The Arkansas state Senate passed the Human Heartbeat Protection Act in a 28 to 6 decision Thursday. This act would require women who are seeking to terminate their pregnancies to undergo a vaginal ultrasound, reported Reuters. If the probe is able to detect a fetal heartbeat, the woman would not be allowed to undergo an abortion on the grounds that a fetus with a heartbeat is a human being. funny picture quotes
The act would prohibit most abortions in the state, but exceptions would be made for cases of rape and incest. A heartbeat can be detected at six weeks and many women do not know they are pregnant at this point. funny pictures
"Can you imagine what kind of feeling that would cause when inserted into a woman?" Sen. Stephanie Flowers (D-Pine Bluff) told the Associated Press, speaking of the transvaginal ultrasound. funny images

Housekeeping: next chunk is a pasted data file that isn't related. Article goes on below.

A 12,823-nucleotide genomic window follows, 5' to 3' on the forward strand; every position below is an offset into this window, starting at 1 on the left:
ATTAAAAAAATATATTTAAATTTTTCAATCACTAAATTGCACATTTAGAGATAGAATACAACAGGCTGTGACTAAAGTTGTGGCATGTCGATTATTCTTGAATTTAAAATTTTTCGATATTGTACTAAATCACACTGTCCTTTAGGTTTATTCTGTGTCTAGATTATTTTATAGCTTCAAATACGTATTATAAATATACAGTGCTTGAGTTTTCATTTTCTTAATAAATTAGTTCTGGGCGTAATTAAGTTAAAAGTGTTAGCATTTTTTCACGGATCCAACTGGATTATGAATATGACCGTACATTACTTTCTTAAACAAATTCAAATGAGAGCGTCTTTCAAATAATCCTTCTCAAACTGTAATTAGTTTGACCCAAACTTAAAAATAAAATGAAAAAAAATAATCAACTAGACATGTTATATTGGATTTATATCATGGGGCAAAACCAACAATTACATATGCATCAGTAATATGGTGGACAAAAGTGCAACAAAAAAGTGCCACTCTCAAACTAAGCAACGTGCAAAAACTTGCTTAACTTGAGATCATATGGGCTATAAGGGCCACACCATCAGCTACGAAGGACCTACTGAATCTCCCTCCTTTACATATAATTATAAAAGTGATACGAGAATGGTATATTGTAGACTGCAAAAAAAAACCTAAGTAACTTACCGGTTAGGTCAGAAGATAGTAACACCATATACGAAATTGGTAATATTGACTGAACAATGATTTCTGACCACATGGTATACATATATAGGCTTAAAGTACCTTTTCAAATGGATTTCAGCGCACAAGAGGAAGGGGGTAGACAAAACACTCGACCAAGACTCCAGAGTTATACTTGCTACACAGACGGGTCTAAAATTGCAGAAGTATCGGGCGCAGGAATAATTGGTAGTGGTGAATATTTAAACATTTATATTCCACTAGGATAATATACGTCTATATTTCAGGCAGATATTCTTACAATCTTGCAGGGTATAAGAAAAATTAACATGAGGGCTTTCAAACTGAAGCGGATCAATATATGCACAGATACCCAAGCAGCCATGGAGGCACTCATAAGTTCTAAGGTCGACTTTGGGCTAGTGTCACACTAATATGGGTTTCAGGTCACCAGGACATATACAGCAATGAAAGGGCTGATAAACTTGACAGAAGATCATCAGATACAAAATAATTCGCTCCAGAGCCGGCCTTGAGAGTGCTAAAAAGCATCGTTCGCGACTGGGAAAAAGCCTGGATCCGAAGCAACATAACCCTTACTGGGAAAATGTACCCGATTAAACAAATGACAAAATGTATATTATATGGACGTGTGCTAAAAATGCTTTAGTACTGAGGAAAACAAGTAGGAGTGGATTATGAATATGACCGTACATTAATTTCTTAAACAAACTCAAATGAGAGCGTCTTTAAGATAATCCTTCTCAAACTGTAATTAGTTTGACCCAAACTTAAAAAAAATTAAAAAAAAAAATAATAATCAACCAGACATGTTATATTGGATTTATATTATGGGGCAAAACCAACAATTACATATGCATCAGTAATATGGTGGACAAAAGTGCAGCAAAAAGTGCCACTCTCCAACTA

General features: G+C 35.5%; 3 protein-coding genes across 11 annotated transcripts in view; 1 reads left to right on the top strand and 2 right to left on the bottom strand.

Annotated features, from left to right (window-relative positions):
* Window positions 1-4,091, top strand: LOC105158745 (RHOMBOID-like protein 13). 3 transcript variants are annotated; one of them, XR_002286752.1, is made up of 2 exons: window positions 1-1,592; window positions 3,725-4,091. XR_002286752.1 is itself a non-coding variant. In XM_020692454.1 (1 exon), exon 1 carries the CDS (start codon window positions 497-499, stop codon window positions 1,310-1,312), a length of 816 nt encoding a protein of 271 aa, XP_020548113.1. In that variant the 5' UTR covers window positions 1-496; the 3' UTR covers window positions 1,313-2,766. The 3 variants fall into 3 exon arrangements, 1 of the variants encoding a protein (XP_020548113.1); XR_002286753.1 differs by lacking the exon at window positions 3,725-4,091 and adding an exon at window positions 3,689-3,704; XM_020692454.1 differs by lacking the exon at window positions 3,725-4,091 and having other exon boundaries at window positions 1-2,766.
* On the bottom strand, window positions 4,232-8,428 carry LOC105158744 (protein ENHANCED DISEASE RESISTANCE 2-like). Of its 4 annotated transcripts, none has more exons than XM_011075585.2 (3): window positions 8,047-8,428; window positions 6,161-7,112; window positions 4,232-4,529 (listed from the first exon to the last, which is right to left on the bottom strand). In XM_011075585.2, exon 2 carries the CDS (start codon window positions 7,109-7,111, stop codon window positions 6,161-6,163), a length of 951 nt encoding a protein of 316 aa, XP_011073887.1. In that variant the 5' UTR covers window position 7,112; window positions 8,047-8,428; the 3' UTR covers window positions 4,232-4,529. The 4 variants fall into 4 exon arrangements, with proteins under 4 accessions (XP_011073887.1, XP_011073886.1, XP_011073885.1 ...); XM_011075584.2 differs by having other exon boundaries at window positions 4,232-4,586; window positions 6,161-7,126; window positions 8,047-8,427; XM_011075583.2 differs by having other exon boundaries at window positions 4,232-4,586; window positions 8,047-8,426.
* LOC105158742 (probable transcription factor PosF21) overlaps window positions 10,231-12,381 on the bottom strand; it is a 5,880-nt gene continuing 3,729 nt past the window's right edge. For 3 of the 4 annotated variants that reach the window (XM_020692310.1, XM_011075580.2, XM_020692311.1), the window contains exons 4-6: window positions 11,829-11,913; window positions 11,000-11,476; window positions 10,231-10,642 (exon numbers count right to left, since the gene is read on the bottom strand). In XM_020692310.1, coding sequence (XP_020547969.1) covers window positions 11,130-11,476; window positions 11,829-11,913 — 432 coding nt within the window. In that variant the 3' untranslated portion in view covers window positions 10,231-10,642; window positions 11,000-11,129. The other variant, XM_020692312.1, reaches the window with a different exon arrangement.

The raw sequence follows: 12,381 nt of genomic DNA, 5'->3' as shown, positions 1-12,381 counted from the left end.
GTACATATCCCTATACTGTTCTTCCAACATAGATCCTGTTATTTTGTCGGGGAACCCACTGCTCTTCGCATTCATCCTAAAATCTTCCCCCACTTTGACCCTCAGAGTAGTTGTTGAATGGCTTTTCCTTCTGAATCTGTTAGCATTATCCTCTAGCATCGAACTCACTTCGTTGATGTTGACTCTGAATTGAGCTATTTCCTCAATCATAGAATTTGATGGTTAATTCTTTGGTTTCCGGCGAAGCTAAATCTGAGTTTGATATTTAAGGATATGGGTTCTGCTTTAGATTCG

In recent years, a number of "fetal heartbeat" bills have been proposed across the country with varying levels of success. A similar bill was recently voted down in Wyoming. In November 2012, Ohio passed a fetal heartbeat bill in the state House but it expired in the state Senate. In Oklahoma, a bill passed that requires doctors to ask a woman if she’d like to hear the heartbeat of the fetus prior to an abortion. funny photos
1/27/2015 Marissa Alexander To Be Released from Prison - Marissa Alexander is expected to be released from prison today, where she spent the last three years of her life after firing a warning shot into the air to defend herself from her estranged and abusive husband. . . .
1/27/2015 Mormon Church Moves To Protect Gay Rights - In a rare news conference today, leaders of the Mormon Church said the Church is promising to support housing and job protections for the LGBT community in exchange for legal protections for believers who object to others' behavior.
According to the Associated Press, Church leaders are making an appeal for a "balanced approach" in the clash between gay rights and religious freedom.
It's not clear how much common ground Mormons will find with this new campaign, the Associated Press story continued. . . .